As noted in "Right Seeds for Your Soil," there are hundreds of different soil types. Each, though, is unique in its own way. Need proof? A few years back, a Wisconsin hunter with prior game violations claimed he killed a trophy buck in Michigan. By analyzing antlers from Wisconsin and Michigan for their strontium isotope—a trace element in bone-like structures—a geophysist was able to prove the deer lived in Wisconsin. The soils in Michigan didn't contain the minerals found in the deer's antlers, but the Wisconsin soils did. The poacher was convicted.
For years now my wife and I have maintained a database of all white-tailed deer entries into the Pope and Young Club and Boone and Crockett Club record books. An astonishing number of big bucks come from the major river systems throughout the United States, especially those in the Midwest.
Even into the southern part of our nation, the counties bordering the Mississippi River produce a higher rate of “book bucks.” Certainly the fertility of these river systems, and the minerals and lime contained in the soil in these areas is a factor in the growth of these huge bucks. Some people believe the rich soils being carried down from the Midwest are responsible for growing trophy whitetails along the Mississippi River in Louisiana and Mississippi. It makes sense to me.
This is why you should do everything you can to build up the soil on your hunting land—it'll make a big difference in the crops you can grow. Consider Indiana for example. During the early 1900s, the average corn yield per acre was only 40 bushels. In 1950 it was 50 bushels per acre.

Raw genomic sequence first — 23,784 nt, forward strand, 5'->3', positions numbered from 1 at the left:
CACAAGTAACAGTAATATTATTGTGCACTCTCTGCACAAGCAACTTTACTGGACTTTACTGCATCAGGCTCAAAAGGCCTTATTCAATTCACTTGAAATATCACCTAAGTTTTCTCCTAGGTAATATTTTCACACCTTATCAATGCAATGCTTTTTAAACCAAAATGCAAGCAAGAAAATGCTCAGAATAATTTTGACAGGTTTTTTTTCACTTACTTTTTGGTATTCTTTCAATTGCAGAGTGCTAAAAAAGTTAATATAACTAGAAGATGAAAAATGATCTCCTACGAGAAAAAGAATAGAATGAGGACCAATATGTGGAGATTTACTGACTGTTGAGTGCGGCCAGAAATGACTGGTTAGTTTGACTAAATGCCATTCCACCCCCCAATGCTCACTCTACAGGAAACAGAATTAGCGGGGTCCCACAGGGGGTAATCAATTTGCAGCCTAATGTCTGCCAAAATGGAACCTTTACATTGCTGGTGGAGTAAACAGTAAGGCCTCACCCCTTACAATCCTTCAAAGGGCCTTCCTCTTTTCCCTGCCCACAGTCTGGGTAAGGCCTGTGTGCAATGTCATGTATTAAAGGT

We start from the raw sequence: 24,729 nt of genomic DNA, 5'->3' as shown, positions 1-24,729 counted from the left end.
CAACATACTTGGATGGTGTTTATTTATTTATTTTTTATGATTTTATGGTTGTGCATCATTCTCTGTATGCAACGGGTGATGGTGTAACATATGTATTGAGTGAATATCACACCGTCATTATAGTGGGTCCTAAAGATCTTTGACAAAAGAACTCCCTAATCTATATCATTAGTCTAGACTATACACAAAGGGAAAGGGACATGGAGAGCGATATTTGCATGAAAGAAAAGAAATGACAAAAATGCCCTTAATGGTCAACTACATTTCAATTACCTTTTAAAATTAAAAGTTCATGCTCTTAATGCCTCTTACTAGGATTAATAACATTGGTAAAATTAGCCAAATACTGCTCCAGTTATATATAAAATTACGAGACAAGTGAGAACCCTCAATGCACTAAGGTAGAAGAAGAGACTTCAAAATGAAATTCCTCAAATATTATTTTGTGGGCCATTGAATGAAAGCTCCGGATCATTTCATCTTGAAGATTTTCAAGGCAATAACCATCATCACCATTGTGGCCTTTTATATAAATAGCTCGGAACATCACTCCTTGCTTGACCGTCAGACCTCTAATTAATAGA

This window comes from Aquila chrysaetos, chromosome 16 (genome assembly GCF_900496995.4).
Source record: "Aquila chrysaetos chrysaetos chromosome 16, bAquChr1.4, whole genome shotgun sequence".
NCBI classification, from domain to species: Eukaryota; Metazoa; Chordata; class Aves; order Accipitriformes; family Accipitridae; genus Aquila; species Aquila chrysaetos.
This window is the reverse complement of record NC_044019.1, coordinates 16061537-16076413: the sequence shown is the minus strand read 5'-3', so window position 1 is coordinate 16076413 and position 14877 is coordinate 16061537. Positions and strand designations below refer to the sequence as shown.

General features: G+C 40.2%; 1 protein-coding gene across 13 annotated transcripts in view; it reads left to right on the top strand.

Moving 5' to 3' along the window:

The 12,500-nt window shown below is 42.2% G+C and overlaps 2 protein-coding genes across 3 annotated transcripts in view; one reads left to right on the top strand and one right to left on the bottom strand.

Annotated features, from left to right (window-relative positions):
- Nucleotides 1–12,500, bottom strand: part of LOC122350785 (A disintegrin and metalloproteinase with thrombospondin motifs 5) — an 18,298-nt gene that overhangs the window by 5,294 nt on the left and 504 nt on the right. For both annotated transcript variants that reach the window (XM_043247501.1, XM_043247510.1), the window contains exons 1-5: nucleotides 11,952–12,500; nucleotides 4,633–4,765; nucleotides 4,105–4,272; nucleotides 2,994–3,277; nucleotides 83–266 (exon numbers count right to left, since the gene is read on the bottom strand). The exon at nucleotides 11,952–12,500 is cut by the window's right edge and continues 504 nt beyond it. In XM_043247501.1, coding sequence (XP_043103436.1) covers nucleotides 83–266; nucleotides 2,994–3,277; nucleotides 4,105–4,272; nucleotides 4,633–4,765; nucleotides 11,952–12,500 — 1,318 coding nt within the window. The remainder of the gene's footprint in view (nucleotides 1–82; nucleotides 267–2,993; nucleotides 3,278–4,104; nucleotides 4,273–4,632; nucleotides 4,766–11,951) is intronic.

By the year 2000, however, the average yield per acre had jumped to an amazing 147 bushels—a direct result of improved farming methods, lime, fertilizer and other special applications. You can do the same with your small food plots.
HOW TO CONDUCT A SOIL SAMPLE
When conducting a soil sample, take dirt from 10 or 15 places within one field and use soil that's free of vegetation. Once this is done, mix all the samples together and place about a pint of the mix in the soil test bag. Never mix soils from two different food plots. You want one soil analysis for each plot. Be sure to put the name of the plot on the bag and list the product you expect to plant in this site.
The results of a soil test will give recommendations needed to bring your soil up to high fertility levels. It'll indicate the pH level of the soil (acidity and alkalinity) and also give nutrient values. From these results, lime and nutrient requirements can be determined. Basically, there are 17 essential nutrient elements. Most hunters are familiar with some of them, such as carbon, hydrogen, oxygen, calcium, potassium, nitrogen and phosphorus.
Some of the trace elements, on the other hand, are more of a mystery, but each is important to the plants growing in the soil. Trace elements include manganese, zinc, copper and cobalt, among others.
One family I know in Kentucky farms approximately 5,000 acres. Now consider this: They take a soil sample of each of these 5,000 acres. Using these soil sample results, they rely on GPS units and specially equipped farm implements to apply seeds, fertilizer and other soil nutrients in varying rates on each acre.
By doing this, they've increased their annual income per acre by $30. Take that number times 5,000 acres and it amounts to $150,000 in additional income. The intriguing thing about this example is an increase in the application of zinc increased the yield more than any other factor.
I foresee the future of food plots will increasingly involve fine-tuned applications of nutrients that will build the soil up, which in turn will produce more nutritious food plots—and bigger bucks!